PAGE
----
1: Know the course
2: Have a plan
3: Be flexible
If at all possible, I love to preride the course. This helps to know the parts of the race where I may excel and where I might be better off settling into the pain. Are you a climber? Do you have mad bike handling skills? Figure out your strengths and use that to make your plan.
Lets take this race on Saturday for example. The course profile looks like a 5 mile hillclimb (it's a pretty small % grade not exceeding over 5% for longer than a hundred feet), followed by a 5 mile downhill ride to the beginning of the loop. The Sport and Single Speeders will do two of these laps.
My race plan usually starts the same for every race.... Go 110% for the first 10 minutes or so. This either discourages the other racers to the point where they will slow down so they don't explode, or if the guys are faster, it at least gives them the impression that I could hang and that I might just be seconds behind them the whole race.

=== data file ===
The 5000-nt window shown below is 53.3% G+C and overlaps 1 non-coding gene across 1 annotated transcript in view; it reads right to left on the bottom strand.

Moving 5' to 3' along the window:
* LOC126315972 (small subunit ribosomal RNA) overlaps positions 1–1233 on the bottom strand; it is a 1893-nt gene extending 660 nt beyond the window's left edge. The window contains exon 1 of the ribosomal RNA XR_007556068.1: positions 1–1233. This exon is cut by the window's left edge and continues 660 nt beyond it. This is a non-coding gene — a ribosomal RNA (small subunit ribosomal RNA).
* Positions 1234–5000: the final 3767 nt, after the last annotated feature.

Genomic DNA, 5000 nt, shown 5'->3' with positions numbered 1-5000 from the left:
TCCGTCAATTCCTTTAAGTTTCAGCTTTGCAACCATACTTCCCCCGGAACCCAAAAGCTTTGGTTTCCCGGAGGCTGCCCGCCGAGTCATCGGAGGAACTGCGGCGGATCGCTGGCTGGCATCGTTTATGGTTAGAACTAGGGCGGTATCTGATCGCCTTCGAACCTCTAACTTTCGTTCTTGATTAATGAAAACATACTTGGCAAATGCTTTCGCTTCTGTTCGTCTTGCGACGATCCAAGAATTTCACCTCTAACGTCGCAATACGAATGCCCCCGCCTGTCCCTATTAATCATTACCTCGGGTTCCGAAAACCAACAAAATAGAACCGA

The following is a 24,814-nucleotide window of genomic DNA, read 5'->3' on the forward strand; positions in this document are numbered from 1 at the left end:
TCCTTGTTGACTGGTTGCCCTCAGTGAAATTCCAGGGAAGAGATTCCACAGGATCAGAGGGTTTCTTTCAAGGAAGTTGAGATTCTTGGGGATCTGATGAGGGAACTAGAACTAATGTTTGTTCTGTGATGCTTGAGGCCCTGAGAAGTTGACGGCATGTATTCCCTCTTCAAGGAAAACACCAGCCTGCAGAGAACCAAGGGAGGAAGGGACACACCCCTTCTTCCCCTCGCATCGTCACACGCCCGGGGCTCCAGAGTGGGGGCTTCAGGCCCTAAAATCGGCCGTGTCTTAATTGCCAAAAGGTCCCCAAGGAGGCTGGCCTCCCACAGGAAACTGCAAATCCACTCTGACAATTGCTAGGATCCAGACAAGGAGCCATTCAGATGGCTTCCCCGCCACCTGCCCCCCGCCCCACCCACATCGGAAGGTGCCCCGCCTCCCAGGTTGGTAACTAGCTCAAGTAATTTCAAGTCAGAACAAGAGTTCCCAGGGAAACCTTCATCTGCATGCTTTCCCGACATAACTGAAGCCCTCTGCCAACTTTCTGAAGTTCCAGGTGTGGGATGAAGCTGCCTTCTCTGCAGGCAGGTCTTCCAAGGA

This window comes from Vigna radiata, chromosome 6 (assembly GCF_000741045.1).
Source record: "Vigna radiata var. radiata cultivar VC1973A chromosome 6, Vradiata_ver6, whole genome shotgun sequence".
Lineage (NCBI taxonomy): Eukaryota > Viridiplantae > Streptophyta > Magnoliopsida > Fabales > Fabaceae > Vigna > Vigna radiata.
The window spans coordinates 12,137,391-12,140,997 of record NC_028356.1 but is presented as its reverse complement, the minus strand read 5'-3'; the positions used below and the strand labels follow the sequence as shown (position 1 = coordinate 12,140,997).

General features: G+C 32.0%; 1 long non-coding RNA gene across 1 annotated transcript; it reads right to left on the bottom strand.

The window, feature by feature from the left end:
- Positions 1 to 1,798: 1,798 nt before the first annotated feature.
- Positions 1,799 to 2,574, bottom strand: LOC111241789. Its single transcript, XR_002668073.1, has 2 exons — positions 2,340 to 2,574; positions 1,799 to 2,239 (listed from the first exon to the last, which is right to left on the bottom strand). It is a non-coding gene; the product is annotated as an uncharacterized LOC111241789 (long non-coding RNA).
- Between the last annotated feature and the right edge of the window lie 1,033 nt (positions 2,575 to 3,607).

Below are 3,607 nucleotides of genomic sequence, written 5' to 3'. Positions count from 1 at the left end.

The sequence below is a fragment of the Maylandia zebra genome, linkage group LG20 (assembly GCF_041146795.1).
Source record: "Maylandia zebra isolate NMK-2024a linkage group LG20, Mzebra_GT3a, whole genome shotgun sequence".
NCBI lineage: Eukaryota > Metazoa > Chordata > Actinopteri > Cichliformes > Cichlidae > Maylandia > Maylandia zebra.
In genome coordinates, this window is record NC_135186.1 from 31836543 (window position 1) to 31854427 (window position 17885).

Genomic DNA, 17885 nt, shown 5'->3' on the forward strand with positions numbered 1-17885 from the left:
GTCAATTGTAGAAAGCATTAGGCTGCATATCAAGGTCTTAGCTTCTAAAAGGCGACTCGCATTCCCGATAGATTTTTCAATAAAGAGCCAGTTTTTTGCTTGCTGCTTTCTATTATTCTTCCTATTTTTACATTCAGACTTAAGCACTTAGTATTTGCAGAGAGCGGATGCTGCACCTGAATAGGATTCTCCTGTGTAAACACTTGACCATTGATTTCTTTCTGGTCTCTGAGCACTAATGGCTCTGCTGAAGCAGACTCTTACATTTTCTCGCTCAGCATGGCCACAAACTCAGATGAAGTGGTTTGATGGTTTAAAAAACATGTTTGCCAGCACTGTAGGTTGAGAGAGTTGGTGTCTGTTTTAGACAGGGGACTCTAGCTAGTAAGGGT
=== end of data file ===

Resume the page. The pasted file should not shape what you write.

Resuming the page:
For the rest of the climb on the first lap, my plan is to settle into a fast pedaling cadence without burning up my legs to bad. I want to maintain a hard pace up the hill, but still know that I have another lap to go. The next part is huge...... When you get to the top of the hill, DON'T STOP PEDALING!!! Just keep going! Never let off the gas and your competitors won't be catching up. Stay calm and smooth on the down hill section. Generally in a Cross Country MTB Race, descending is NOT where a guy will WIN the race, but it could be the part where you can LOSE the race. Don't crash!
Lap two will be harder than lap one. I intend on putting every ounce of energy into getting to the top of the hill faster than anyone else.... "why would you do that when there is still 5 miles left in the race?"..... Like I said before, nobody will win this race with descending skills. Just maintain a smooth (smooth is fast!) style down the mountain and always be ready for a possible sprint to the finish.
Lastly, be flexible. A crash, a flat tire, your chain falling off, getting stuck behind someone in some tight single-track could ruin your flow. Race your race and don't let anything get to you. Brush off the dust and think "be smooth bro, be smooth". You will get your groove back and you may actually find yourself going faster afterwards. Sometimes it's more fun to chase down the guys or girls that just passed you and blow them away on the next climb :)